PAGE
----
On going nowhere


It occurred to me today that the act of waking and getting up is accompanied by the flicking of a lot of switches and pressing of buttons. First thing on rising from bed, the phone is switched back on (it would have woken me), the ansaphone is turned back on (it would have woken me), the computer is switched on, followed by the monitor and the sound. Then into the kitchen, kettle filled and the switch on that pushed in, central heating switched on, all done in the first waking moments as a matter of routine.

I have been noticing lately how long everything takes, and how much that is done is a ritual of modern life, involving electronic devices. Things seem to be taking longer and longer. Filling the washing machine with dirty clothes, pouring in soap powder, turning the dial to 4, closing the door securely, pressing in the button, putting back the soap powder on top of the cupboard. Then later noticing the red light each time I make tea, hours dragging on and I still haven't emptied the washing machine, and then when I do what a sheer process it all is, separating shirts and putting them on hangers to hang on the line in the bathroom, draping items on a horse, socks onto string against a radiator.

And then I look about me and see I am surrounded by little chores that need doing, in some cases things that have needed doing for several years. Dust accumulating, papers scattered, I know I feel better when it is all tidied up, but the act of doing it is too much. In a state akin to suspended animation I just get on with a few things, chipping away at the rockface of modern life, all of it taking longer and longer each day. If I was a countryman and my day consisted of mending hedgerows, twisting vines, and feeding animals, I think I would not question it, but when it is flicking switches and moving between a handful of small rooms, increasingly reticent to venture out, less and less bothered about contact with any people, I wonder where I am headed, what it is all for.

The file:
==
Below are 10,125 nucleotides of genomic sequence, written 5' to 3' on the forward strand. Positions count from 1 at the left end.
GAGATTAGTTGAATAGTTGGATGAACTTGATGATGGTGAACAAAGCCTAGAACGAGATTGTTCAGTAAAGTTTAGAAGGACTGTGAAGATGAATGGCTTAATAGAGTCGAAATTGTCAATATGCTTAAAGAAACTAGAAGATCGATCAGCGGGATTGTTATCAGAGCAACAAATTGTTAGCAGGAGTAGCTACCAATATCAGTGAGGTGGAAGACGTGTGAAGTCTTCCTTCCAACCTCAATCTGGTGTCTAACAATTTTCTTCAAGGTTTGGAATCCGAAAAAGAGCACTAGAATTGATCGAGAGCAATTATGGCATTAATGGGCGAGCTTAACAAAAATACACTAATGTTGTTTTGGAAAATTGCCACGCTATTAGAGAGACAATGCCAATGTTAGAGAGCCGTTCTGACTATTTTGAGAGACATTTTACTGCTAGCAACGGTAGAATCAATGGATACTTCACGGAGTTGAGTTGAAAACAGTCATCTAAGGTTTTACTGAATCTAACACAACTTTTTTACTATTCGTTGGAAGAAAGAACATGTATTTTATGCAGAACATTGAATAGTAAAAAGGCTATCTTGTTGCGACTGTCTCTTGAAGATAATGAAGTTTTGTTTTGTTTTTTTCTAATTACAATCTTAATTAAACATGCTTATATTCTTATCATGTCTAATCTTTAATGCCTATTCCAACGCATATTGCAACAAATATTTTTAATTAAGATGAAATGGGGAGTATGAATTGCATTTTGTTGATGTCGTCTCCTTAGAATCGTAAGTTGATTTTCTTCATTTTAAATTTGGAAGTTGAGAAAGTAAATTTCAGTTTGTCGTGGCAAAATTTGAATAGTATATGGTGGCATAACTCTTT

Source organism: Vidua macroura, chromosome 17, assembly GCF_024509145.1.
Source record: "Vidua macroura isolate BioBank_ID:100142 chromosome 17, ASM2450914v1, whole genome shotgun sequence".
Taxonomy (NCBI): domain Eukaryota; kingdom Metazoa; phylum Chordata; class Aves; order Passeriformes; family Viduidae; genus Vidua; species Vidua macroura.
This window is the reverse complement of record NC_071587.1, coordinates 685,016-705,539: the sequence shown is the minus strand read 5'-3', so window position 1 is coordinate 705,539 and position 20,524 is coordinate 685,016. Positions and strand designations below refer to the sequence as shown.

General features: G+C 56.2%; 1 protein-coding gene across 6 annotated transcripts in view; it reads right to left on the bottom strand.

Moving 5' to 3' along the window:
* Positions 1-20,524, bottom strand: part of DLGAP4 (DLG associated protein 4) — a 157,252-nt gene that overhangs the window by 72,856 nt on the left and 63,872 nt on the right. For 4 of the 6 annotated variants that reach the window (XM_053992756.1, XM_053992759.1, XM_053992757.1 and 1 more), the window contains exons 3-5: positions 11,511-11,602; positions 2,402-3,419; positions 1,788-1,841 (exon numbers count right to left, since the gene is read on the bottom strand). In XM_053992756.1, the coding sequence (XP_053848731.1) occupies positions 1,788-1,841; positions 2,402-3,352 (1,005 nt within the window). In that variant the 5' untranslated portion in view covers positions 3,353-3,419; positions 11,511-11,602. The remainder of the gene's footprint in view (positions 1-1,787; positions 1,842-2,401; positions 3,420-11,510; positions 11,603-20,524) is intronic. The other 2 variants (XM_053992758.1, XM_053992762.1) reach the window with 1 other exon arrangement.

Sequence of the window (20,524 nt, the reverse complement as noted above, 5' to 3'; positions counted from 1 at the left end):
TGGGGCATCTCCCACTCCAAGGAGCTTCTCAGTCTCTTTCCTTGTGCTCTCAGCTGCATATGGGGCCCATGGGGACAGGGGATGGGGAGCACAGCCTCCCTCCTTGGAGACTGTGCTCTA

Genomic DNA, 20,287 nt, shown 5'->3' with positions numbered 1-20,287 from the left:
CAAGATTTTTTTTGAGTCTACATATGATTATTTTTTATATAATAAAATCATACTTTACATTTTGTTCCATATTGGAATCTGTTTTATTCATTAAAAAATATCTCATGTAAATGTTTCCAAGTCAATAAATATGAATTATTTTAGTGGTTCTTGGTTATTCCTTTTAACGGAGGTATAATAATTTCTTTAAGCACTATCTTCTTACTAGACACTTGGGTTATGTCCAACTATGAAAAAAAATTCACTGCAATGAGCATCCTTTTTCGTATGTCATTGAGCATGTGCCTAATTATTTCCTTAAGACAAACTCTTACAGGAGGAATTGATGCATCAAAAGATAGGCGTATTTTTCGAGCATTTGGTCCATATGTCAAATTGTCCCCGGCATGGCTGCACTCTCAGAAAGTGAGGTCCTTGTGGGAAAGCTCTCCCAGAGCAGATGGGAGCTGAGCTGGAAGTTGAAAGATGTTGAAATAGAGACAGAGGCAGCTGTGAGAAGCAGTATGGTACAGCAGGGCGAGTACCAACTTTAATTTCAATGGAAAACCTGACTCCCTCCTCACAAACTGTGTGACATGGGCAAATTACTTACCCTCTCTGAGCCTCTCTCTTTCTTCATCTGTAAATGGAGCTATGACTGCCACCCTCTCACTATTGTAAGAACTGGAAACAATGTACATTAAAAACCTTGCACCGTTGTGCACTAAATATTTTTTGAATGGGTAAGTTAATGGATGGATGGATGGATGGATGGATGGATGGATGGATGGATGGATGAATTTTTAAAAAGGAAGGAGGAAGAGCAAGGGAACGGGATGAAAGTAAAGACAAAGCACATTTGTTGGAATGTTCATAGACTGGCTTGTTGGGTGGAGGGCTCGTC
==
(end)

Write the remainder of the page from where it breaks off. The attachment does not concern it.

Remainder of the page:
While out in the kitchen it occurred to me stirring the tea: life has become a series of familiar rituals, endlessly repeated. People whose lives are busier perhaps do not notice so much as me, but because I have reduced my life to hardly anything I notice the unplugging of every plug, the turning on of every tap. Frequently I catch myself just standing there with nothing in my mind, no thoughts of an agenda to fulfil, no thoughts about what I am to do next, nor even who I am and where I came from, yet slithering into every corner of consciousness I see fragments of dreams and another lived life, as if I have been absent from my everyday life and in a waking dream even as I stood there drying my hands on a towel, vacantly looking down at the bath, not knowing where next, not worrying about it, just as if, I think sometimes, I had some form of amnesia, sometimes also a momentary autoprosopagnosia, a word I once came across and looked up in the dictionary, meaning failure to recognise your own face in the mirror.

Sometimes I go out to see a film with a friend or have a drink in the pub with a few people, and then it seems I am supposed to define my life as more richly this. As if my long drawn-out solitudes are not a proper way to live. I ought to be going on holiday, I ought to own a few things of some value, I ought to have money. I ought to have a sufficient selection of friends on hand to see regularly. I ought to be part of a thriving social scene. I ought to be concerned about it. I ought to be going somewhere in life. I ought to have some explanation for why I have nothing. But it is only by virtue of comparison that I see I have nothing and am going nowhere.

Tonight I have spent mostly listening to the wind, liking its wildness.

I am dissolved from the world of people, the world of doing ordinary things, and deposited in the landscape of the mind, barren but beautiful, where the moon is a pearl and the cries of birds are signals and the clouds are telling me things, creating evolving patterns of thoughts and streams of consciousness by their changing shapes. When I worked and got up at the same time in the morning and went out to commute and came back tired after a day of conviviality with workmates the evening was short and just a prelude to repeating the same again day after day, with a longer prelude at the weekend but not really a true break. Not even a holiday was a break, unless there was a serious chance I just might not come back. I noticed very little of my world, I was not mindful. It seemed I was busy, but I hardly noticed the extent to which I was alive, rarely thought about its significance.

Everything was on hold, on hold till some future day. Now I am entirely in the moment and the moment stretches out and I no longer want anything, not even what I have. I have left the cosy and easy thoroughfare, I do not know where I am going but my instincts have always been good. So I rely on them and carry on, though it seems to be going nowhere. At least if it is nowhere it is a nowhere few people go.